The Eggleston Lab joined the Department of Biology at Middlebury College Fall of 2017. Our work focuses on molecular microbial ecology. Professor Eggleston teaches BIOL 140 Ecology and Evolution, BIOL 365 Molecular Microbial Ecology, BIOL 310 Microbiology, and a senior seminar BIOL 449 Extremophiles: conquering Earth’s Extreme Environments. Additionally, I’ve offered BIOL 371 Advanced Field Biology, and FYSE 1560 Gut Check. Recent research collaborations include examining microbial communities in the wetlands along the St. Lawrence River and their ability to mobilize methyl mercury with Dr. Michael Twiss at Clarkson University, and examining a thermotolerant coral reef to better understand coral reef resilience. The Eggleston Lab is also starting work investigating cyanobacterial harmful algal bloom dyanamics in Lake Champlain and other Vermont Lakes.
The Eggleston Lab stands in solidarity with students, colleagues, and staff in the Black community. Our lab efforts to break down structures of anti-Black racism align with departmental efforts outlined here.
**If you’re interested in joining the Eggleston Lab please email me with your specific research interests, your CV or resume, and your current transcript: eeggleston at middlebury dot edu. In your email include whether you want to volunteer, work for a wage, or carry our independent research for credit. If you are interested in earning credit you will need to attend weekly Ecology & Evolution Subgroup meetings on Weds 12:30-1:20pm**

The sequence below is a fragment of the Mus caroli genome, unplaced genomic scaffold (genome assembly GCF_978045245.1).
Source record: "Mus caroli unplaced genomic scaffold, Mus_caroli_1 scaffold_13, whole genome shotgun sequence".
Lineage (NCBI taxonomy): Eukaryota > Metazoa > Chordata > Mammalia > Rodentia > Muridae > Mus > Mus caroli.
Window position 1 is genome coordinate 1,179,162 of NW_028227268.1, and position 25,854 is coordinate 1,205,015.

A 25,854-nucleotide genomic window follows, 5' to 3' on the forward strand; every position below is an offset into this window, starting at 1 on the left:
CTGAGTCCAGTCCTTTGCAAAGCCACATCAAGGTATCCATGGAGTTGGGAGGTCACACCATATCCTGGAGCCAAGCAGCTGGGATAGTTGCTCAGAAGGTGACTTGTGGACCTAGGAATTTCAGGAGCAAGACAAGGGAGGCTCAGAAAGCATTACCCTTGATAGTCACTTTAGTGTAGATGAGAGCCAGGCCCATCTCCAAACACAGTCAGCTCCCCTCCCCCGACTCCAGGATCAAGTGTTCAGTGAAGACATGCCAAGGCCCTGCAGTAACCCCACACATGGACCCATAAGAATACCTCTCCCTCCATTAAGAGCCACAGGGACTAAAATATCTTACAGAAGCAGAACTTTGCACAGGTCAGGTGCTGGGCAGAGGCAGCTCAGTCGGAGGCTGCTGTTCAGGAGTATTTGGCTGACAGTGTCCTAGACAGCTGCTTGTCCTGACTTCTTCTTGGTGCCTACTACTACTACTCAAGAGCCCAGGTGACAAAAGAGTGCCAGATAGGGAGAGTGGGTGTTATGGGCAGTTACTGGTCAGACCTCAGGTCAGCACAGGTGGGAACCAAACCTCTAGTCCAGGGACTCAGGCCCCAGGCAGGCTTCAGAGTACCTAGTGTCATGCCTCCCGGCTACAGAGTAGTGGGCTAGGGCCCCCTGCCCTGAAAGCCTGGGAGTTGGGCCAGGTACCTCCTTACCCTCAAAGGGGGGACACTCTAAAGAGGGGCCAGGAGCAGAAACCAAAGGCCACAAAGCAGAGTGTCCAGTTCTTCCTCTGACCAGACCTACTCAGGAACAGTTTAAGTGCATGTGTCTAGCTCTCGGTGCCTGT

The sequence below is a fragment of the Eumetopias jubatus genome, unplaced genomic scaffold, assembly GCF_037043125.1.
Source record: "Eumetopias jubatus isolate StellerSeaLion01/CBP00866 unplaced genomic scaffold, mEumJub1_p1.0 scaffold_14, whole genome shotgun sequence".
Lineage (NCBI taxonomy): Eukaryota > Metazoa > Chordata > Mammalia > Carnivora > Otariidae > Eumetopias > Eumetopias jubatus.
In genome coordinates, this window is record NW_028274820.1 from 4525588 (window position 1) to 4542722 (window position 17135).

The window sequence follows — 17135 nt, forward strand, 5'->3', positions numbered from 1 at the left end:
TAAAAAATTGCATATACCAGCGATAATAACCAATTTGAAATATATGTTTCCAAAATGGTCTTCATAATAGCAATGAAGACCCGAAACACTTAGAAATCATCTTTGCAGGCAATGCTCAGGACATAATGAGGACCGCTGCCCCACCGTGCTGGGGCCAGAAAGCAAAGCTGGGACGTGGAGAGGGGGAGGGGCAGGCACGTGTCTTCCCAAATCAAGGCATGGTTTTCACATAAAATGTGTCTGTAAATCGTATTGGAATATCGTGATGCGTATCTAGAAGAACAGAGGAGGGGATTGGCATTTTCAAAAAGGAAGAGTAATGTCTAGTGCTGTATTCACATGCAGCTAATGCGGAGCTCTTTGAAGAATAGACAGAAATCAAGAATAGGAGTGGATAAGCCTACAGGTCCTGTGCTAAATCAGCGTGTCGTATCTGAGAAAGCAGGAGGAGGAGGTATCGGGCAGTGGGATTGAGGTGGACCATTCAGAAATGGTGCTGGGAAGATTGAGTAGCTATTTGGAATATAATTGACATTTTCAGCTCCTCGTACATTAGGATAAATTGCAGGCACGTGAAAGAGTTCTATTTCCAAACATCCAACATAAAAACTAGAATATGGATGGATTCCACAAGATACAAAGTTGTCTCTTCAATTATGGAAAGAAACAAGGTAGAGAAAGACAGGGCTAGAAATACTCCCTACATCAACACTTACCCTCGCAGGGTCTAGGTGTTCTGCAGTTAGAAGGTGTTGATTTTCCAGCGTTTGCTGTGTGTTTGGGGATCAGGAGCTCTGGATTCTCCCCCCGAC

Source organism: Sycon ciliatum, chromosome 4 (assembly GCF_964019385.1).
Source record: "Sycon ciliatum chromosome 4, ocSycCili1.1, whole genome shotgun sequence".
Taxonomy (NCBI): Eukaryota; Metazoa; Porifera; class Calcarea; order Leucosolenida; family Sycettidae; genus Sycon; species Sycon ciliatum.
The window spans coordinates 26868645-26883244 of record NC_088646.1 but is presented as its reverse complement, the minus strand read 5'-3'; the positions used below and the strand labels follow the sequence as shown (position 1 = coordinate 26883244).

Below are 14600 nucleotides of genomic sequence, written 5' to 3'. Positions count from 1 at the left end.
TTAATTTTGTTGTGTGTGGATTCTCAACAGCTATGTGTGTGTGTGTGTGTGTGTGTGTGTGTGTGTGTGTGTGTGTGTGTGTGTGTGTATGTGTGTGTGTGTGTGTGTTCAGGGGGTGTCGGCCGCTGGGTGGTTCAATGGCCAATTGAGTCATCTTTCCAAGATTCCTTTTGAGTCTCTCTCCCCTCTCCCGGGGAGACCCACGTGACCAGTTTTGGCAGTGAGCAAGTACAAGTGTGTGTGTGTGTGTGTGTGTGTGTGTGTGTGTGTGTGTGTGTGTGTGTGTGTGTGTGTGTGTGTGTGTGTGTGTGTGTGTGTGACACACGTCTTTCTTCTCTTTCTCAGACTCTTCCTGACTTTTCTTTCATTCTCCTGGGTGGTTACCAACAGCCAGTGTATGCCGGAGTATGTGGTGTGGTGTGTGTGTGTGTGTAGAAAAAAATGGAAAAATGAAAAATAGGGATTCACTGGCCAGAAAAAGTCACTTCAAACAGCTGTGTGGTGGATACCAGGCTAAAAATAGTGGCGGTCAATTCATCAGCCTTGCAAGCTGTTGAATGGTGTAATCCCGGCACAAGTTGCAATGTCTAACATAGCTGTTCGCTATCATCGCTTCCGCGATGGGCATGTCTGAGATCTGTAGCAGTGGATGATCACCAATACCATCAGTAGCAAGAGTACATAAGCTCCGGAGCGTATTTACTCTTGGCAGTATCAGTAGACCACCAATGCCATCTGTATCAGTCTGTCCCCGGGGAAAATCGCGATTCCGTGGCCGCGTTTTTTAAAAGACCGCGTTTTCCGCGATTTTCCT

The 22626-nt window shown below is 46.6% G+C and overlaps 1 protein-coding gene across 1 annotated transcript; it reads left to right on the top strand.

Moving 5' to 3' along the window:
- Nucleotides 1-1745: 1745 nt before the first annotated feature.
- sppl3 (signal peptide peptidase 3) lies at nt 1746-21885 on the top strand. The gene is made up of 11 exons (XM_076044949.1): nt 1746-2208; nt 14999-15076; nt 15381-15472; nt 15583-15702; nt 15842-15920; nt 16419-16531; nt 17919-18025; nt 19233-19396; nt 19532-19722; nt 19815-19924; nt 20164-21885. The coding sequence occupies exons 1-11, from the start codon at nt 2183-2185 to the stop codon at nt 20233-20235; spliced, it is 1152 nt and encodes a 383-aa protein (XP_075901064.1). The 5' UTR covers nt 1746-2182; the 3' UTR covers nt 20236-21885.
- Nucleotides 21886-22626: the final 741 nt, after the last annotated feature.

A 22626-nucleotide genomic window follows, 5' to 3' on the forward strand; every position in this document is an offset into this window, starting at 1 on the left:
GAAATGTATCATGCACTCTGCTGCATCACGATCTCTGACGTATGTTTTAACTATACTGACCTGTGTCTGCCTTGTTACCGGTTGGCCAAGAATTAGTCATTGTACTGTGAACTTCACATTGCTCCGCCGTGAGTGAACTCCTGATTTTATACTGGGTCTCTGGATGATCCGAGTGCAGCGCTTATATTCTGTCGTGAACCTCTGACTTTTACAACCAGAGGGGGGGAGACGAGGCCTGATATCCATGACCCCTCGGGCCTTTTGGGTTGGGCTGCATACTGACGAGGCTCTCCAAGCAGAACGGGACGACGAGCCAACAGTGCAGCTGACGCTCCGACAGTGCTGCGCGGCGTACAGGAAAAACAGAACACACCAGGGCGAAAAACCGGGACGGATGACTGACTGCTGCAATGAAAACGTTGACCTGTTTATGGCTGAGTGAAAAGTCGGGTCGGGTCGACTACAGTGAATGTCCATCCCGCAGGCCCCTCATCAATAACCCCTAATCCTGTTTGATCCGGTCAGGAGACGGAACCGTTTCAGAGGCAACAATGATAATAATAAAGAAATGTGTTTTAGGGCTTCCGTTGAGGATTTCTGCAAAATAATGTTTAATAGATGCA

Before coming to Middlebury College I spent a year as a Visiting Assistant Professor of Biology at St. Lawrence University where I taught Biology 231 Microbiology. Previously I worked as an adjunct faculty member at Rensselaer Polytechnic Institute and Sage College at Albany where I taught BIO 110 Environmental Issues, BIO 208L Microbiology, BIOL 2120 Intro to Cell and Molecular Biology Laboratory, and BIOL 4320 Microbiology Laboratory. I completed my PhD in Department of Microbiology at Cornell University in August 2015 where I worked in the Hewson Laboratory. My dissertation research explored aquatic bacterial and viral communities, primarily in Chesapeake Bay and the Atlantic Ocean, using a suite of molecular biological techniques. My full CV can be found here.